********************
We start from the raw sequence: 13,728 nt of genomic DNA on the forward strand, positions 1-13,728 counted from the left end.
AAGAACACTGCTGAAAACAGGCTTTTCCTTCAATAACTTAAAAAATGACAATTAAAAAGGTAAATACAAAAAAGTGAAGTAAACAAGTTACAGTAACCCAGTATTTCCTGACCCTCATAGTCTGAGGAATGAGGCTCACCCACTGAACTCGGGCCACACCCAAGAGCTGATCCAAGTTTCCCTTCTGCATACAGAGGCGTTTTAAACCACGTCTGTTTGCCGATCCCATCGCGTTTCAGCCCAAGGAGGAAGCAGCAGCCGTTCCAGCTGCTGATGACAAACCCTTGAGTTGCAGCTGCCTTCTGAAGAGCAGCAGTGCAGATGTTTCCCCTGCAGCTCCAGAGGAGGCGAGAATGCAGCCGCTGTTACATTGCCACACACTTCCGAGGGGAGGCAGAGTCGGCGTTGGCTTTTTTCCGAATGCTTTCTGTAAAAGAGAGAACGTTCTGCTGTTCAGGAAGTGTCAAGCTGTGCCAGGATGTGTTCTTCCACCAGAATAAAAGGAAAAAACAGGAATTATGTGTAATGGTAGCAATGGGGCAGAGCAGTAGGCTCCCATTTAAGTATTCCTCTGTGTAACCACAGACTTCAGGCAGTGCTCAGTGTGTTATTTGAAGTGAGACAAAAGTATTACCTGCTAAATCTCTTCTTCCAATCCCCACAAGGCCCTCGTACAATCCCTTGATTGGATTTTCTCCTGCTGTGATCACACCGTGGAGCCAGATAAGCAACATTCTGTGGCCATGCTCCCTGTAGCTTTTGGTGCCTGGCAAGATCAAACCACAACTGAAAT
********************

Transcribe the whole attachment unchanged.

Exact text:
We start from the raw sequence: 13,728 nt of genomic DNA on the forward strand, positions 1-13,728 counted from the left end.
AAGAACACTGCTGAAAACAGGCTTTTCCTTCAATAACTTAAAAAATGACAATTAAAAAGGTAAATACAAAAAAGTGAAGTAAACAAGTTACAGTAACCCAGTATTTCCTGACCCTCATAGTCTGAGGAATGAGGCTCACCCACTGAACTCGGGCCACACCCAAGAGCTGATCCAAGTTTCCCTTCTGCATACAGAGGCGTTTTAAACCACGTCTGTTTGCCGATCCCATCGCGTTTCAGCCCAAGGAGGAAGCAGCAGCCGTTCCAGCTGCTGATGACAAACCCTTGAGTTGCAGCTGCCTTCTGAAGAGCAGCAGTGCAGATGTTTCCCCTGCAGCTCCAGAGGAGGCGAGAATGCAGCCGCTGTTACATTGCCACACACTTCCGAGGGGAGGCAGAGTCGGCGTTGGCTTTTTTCCGAATGCTTTCTGTAAAAGAGAGAACGTTCTGCTGTTCAGGAAGTGTCAAGCTGTGCCAGGATGTGTTCTTCCACCAGAATAAAAGGAAAAAACAGGAATTATGTGTAATGGTAGCAATGGGGCAGAGCAGTAGGCTCCCATTTAAGTATTCCTCTGTGTAACCACAGACTTCAGGCAGTGCTCAGTGTGTTATTTGAAGTGAGACAAAAGTATTACCTGCTAAATCTCTTCTTCCAATCCCCACAAGGCCCTCGTACAATCCCTTGATTGGATTTTCTCCTGCTGTGATCACACCGTGGAGCCAGATAAGCAACATTCTGTGGCCATGCTCCCTGTAGCTTTTGGTGCCTGGCAAGATCAAACCACAACTGAAAT